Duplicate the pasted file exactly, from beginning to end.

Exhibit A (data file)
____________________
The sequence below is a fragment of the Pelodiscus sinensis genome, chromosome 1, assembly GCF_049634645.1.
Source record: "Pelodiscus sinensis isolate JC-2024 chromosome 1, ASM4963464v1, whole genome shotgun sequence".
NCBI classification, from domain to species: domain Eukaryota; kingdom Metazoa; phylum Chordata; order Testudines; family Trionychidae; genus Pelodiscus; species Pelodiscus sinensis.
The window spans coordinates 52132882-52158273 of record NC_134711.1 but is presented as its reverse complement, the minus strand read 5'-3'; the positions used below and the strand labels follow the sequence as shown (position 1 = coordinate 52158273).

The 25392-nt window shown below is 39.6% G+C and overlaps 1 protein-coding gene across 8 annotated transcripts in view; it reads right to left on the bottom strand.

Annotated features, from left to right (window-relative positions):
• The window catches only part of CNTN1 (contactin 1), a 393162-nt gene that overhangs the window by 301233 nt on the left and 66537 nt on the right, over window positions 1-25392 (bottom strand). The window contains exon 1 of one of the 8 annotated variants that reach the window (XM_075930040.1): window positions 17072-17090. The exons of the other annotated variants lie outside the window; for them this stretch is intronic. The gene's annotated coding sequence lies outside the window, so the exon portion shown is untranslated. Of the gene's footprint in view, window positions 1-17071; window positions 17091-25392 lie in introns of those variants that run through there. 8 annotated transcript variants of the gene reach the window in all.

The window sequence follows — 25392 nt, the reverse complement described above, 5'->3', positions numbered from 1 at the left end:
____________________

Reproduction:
The sequence below is a fragment of the Pelodiscus sinensis genome, chromosome 1, assembly GCF_049634645.1.
Source record: "Pelodiscus sinensis isolate JC-2024 chromosome 1, ASM4963464v1, whole genome shotgun sequence".
NCBI classification, from domain to species: domain Eukaryota; kingdom Metazoa; phylum Chordata; order Testudines; family Trionychidae; genus Pelodiscus; species Pelodiscus sinensis.
The window spans coordinates 52132882-52158273 of record NC_134711.1 but is presented as its reverse complement, the minus strand read 5'-3'; the positions used below and the strand labels follow the sequence as shown (position 1 = coordinate 52158273).

The 25392-nt window shown below is 39.6% G+C and overlaps 1 protein-coding gene across 8 annotated transcripts in view; it reads right to left on the bottom strand.

Annotated features, from left to right (window-relative positions):
• The window catches only part of CNTN1 (contactin 1), a 393162-nt gene that overhangs the window by 301233 nt on the left and 66537 nt on the right, over window positions 1-25392 (bottom strand). The window contains exon 1 of one of the 8 annotated variants that reach the window (XM_075930040.1): window positions 17072-17090. The exons of the other annotated variants lie outside the window; for them this stretch is intronic. The gene's annotated coding sequence lies outside the window, so the exon portion shown is untranslated. Of the gene's footprint in view, window positions 1-17071; window positions 17091-25392 lie in introns of those variants that run through there. 8 annotated transcript variants of the gene reach the window in all.

The window sequence follows — 25392 nt, the reverse complement described above, 5'->3', positions numbered from 1 at the left end: